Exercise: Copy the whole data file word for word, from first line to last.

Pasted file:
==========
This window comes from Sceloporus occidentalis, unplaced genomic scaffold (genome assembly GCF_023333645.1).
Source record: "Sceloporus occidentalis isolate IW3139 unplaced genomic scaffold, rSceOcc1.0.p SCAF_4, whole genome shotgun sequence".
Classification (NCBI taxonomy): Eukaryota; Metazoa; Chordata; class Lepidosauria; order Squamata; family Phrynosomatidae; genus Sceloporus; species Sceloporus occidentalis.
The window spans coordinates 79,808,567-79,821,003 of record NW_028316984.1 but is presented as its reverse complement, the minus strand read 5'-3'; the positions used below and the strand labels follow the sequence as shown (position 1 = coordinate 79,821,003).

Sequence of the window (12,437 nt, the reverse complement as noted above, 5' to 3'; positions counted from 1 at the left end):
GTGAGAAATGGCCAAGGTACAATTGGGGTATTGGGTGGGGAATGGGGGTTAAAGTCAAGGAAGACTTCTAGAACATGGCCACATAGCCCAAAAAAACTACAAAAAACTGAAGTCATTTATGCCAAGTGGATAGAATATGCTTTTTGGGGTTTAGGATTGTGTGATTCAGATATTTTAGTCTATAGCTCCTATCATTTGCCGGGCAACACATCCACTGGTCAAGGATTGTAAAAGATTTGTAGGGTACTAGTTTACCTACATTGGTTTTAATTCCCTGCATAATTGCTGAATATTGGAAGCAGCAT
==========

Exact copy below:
This window comes from Sceloporus occidentalis, unplaced genomic scaffold (genome assembly GCF_023333645.1).
Source record: "Sceloporus occidentalis isolate IW3139 unplaced genomic scaffold, rSceOcc1.0.p SCAF_4, whole genome shotgun sequence".
Classification (NCBI taxonomy): Eukaryota; Metazoa; Chordata; class Lepidosauria; order Squamata; family Phrynosomatidae; genus Sceloporus; species Sceloporus occidentalis.
The window spans coordinates 79,808,567-79,821,003 of record NW_028316984.1 but is presented as its reverse complement, the minus strand read 5'-3'; the positions used below and the strand labels follow the sequence as shown (position 1 = coordinate 79,821,003).

Sequence of the window (12,437 nt, the reverse complement as noted above, 5' to 3'; positions counted from 1 at the left end):
GTGAGAAATGGCCAAGGTACAATTGGGGTATTGGGTGGGGAATGGGGGTTAAAGTCAAGGAAGACTTCTAGAACATGGCCACATAGCCCAAAAAAACTACAAAAAACTGAAGTCATTTATGCCAAGTGGATAGAATATGCTTTTTGGGGTTTAGGATTGTGTGATTCAGATATTTTAGTCTATAGCTCCTATCATTTGCCGGGCAACACATCCACTGGTCAAGGATTGTAAAAGATTTGTAGGGTACTAGTTTACCTACATTGGTTTTAATTCCCTGCATAATTGCTGAATATTGGAAGCAGCAT